Chris Wong had earned a chilled glass of beer.
Why? He towed Mr Tan on his little bike for more than 20km.
Rather than being told what to do, the man did this without question.
Throughout the ride, he was the team's live-wire.
Dinner and a little side story
We made arrangements to have dinner near the paddy fields. There is a well-known seafood restaurant there.
By 7:45pm, the entire team were waiting at the entrance of our hotel.
We stayed at a decent place and for RM68 a night, one cannot complain. It has a cold and hot shower and ample space for us to keep our bikes.
Later, we walked to the restaurant and the air-conditioned dining hall was a relief from the hot and humid weather.
The beers came non-stop as Chris had helped himself to a cool brew.
We exchanged stories and was told that the trip to Northern Thailand earlier this year was really awesome.
Siang also told me his differences with another folding bike master-guru and how they didn't get along.
I wasn't surprised at all when all the other guy did was talk, talk and talk.
The night went down really smooth as we continued to drink and indulge in a conversation...
|Chris helping himself to a chilled glass of brewski|
|Good dinner, great company...|
All we needed, was six hours of sleep.
My back was aching and my butt hurts, with ample sleep, it had lessened the fatigue.
Michelle and I got up and started packing as early as 6:00am in the morning.
Then, we took a walk to the paddy fields to snap some photos for our record.
As the hype of activity in Sekinchan began to bloom, we assembled and checked out from our rooms.
One of the cyclists, Uncle Yeoh, was complaining about his bicycle that was kept on a dormant staircase.
He had a bad back and said he couldn't get to the bike.
I made my way down the staircase and got Mr Tan to help move the bike out.
Since his injuries were rather serious, Tan had decided to take a cab back to Kuala Lumpur, rather than completing the ride.
|Sekinchan, one of the best rice producing districts in Selangor|
From eight cyclists, only six are left to complete the 75km ride back to Bandar Country Homes.
We had breakfast at a coffeeshop across the hotel.
The fare was very decent and also cheap.
After the meal, we took a group photo in front of our accommodation place and slowly, one-by-one, we rode off to Sekinchan A.
To get to Bandar Country Homes, we have to back-track towards Sungai Tengi, Kg Raja Musa, Batang Berjuntai and the Batu Arang Road.
A series of hills awaits us at the Selangor Fruit Valley...
|A group photo in Sekinchan town|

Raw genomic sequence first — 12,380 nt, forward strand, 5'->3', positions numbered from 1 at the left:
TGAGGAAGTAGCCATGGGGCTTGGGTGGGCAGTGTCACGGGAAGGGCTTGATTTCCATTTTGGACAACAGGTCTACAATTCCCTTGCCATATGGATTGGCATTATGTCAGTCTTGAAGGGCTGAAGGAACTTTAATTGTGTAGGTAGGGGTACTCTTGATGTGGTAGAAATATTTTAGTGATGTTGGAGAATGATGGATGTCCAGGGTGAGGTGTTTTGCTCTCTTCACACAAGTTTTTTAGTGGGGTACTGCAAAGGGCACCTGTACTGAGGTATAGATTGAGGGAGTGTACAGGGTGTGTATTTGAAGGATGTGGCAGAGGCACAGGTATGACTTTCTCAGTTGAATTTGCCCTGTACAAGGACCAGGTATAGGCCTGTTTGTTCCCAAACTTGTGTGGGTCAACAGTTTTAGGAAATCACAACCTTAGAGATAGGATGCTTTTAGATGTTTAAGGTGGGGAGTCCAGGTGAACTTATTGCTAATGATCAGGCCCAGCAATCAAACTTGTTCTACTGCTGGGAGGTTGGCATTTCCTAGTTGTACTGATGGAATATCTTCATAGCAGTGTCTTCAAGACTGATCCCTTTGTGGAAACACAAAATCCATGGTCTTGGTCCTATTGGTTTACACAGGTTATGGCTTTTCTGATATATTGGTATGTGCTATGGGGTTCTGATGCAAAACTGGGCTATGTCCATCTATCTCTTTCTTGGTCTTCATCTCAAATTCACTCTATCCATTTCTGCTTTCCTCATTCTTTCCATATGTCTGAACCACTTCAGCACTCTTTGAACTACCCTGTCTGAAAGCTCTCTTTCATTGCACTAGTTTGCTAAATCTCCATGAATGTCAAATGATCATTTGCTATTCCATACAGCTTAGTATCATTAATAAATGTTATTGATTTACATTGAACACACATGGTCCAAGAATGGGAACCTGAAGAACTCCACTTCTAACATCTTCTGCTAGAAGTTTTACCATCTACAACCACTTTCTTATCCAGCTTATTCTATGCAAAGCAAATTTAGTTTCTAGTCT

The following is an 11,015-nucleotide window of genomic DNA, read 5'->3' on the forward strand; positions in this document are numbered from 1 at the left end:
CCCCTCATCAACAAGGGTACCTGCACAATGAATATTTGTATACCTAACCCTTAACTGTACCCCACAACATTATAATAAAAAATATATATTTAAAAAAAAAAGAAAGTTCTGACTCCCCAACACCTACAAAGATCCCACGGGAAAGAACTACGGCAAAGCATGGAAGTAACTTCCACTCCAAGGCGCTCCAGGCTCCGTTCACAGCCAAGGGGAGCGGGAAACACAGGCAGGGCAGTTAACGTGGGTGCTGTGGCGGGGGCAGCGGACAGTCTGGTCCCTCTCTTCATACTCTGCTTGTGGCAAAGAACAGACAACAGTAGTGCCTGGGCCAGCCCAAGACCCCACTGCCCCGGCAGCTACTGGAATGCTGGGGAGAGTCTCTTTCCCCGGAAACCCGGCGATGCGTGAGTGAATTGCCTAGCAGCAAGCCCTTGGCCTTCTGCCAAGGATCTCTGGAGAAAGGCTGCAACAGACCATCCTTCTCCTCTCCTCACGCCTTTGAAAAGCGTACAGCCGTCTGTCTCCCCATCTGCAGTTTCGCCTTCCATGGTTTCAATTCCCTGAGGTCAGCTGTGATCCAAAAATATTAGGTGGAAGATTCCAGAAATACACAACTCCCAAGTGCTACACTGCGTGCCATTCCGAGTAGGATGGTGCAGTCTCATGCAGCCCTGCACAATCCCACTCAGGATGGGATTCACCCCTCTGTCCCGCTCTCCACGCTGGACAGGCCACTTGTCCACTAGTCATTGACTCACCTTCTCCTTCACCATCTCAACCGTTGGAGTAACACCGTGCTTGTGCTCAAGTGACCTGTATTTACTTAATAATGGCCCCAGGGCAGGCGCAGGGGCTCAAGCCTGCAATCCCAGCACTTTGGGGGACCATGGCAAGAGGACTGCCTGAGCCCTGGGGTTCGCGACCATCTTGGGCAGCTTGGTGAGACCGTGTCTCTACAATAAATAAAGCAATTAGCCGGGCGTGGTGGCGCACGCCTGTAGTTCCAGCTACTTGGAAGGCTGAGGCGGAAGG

|Riding towards Batang Berjuntai|
With the weakest-links removed, we've had six cyclists who are equally strong and capable of completing the ride.
We rode towards Sungai Burung and Sungai Tengi, covering nearly 20km in a decent timing.
From Sungai Tengi, the plan was to make a lunch stop at Kg Raja Musa, where we had a refreshment break the day earlier.
Siang was also worried about the security risk at an oil palm estate where a couple of Indian guys had harassed Angela.
We rode in a tight formation through this village and reached the Batang Berjuntai junction safely.
Instead of going into the peat swamp, Siang decided to navigate straight towards an agricultural station at the entrance of the Batang Berjuntai sand mines.
From this point, we rode about 8.5km towards the UniSel junction and then, to the Selangor Fruit Valley..
|Michelle, charging through the sand on her trusty Jetstream P8|
|Sleep deprivation and fatigue did not deter Angela from the rigors of offroad riding with her Dahon Curve SL. By completing the ride, she put a lot of foldies to shame...|
The sand mine and oil palm estate was moderate.
We started our journey back to Bandar Country Homes on the Batu Arang - Batang Berjuntai road.
This is a series of long and short climbs and I must say that with a broken butt and the 75km ride to Sekinchan from the other way round a day earlier, I gave this hill everything I got.
Every strand of muscle on my legs were pushed to its limit.
Even with a wide range of gear on the Jetstream EX's SRAM Dual Drive II's drivetrain, I felt the strain - especially when was hauling more than 20kgs of gear on my backpack.
This was a test of mental integrity and as we started crunching gears hill after hill, a sigh of relief was felt when we rolled down towards a junction leading to a kampung - our ticket to Bandar Country Homes.
It took us about six and a-half hours to get to the junction of Bandar Country Homes and we have completed more than 75km on our little bikes.
The last push was a slope towards the housing estate where we parked our vehicles.
At this point, I was really exhausted.
So, we got down from our bikes and started pushing it up the slope. Then, it was a smooth downhill roll towards the finish line.
Michelle and I had felt a sense of accomplishment by completing 150km of the journey on our Dahon Jetstreams.
In short, it was the perfect bike for the chore.
We thanked Siang and Angela later for organizing the ride and told them that we are looking forward to future bikepacking rides.
|Packing up: Michelle giving her Jetstream a wipe-down|
I wouldn't recommend bikepacking for beginners.
Nor I would invite cycling fashionistas and pretty-boys for such a ride. Such losers should stay at home.
Doing long-distance on a folding bike and riding on mostly offroad courses demands mental strength and physical preparedness.
If you love your bike and you're obsessed about cleaning up your ride, better skip this one.
It takes a certain willingness to ride in a pack through the backroads and bumpy terrain.
If you have what it takes, you might end up asking for more!
Total distance covered: 151.4km
Time on the road: 10:31:00
Time overall: 17:00:00
Number of punctures: 1
Number of mechanical breakdown: 0
Average speed: 8.6km/h
Average moving speed: 14.0km/h
Maximum speed: 46km/h
Elevation gain: 318metres
Average temperature: 31C